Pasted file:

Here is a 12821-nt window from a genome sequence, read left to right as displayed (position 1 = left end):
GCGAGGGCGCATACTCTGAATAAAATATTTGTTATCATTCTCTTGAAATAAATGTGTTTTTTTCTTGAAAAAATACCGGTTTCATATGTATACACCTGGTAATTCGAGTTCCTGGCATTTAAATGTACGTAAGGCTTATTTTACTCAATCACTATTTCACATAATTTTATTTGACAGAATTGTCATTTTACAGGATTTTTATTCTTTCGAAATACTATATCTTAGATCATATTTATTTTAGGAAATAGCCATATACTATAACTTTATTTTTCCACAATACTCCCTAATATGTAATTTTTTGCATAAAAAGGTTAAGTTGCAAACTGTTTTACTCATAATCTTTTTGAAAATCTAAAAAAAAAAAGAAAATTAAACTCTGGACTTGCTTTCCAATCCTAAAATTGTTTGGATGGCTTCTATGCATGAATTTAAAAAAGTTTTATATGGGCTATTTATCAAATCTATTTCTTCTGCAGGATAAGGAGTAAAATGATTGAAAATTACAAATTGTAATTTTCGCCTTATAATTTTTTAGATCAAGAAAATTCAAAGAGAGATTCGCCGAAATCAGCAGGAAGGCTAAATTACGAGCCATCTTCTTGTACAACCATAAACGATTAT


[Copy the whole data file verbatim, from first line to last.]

Here is a 12821-nt window from a genome sequence, read left to right as displayed (position 1 = left end):
GCGAGGGCGCATACTCTGAATAAAATATTTGTTATCATTCTCTTGAAATAAATGTGTTTTTTTCTTGAAAAAATACCGGTTTCATATGTATACACCTGGTAATTCGAGTTCCTGGCATTTAAATGTACGTAAGGCTTATTTTACTCAATCACTATTTCACATAATTTTATTTGACAGAATTGTCATTTTACAGGATTTTTATTCTTTCGAAATACTATATCTTAGATCATATTTATTTTAGGAAATAGCCATATACTATAACTTTATTTTTCCACAATACTCCCTAATATGTAATTTTTTGCATAAAAAGGTTAAGTTGCAAACTGTTTTACTCATAATCTTTTTGAAAATCTAAAAAAAAAAAGAAAATTAAACTCTGGACTTGCTTTCCAATCCTAAAATTGTTTGGATGGCTTCTATGCATGAATTTAAAAAAGTTTTATATGGGCTATTTATCAAATCTATTTCTTCTGCAGGATAAGGAGTAAAATGATTGAAAATTACAAATTGTAATTTTCGCCTTATAATTTTTTAGATCAAGAAAATTCAAAGAGAGATTCGCCGAAATCAGCAGGAAGGCTAAATTACGAGCCATCTTCTTGTACAACCATAAACGATTAT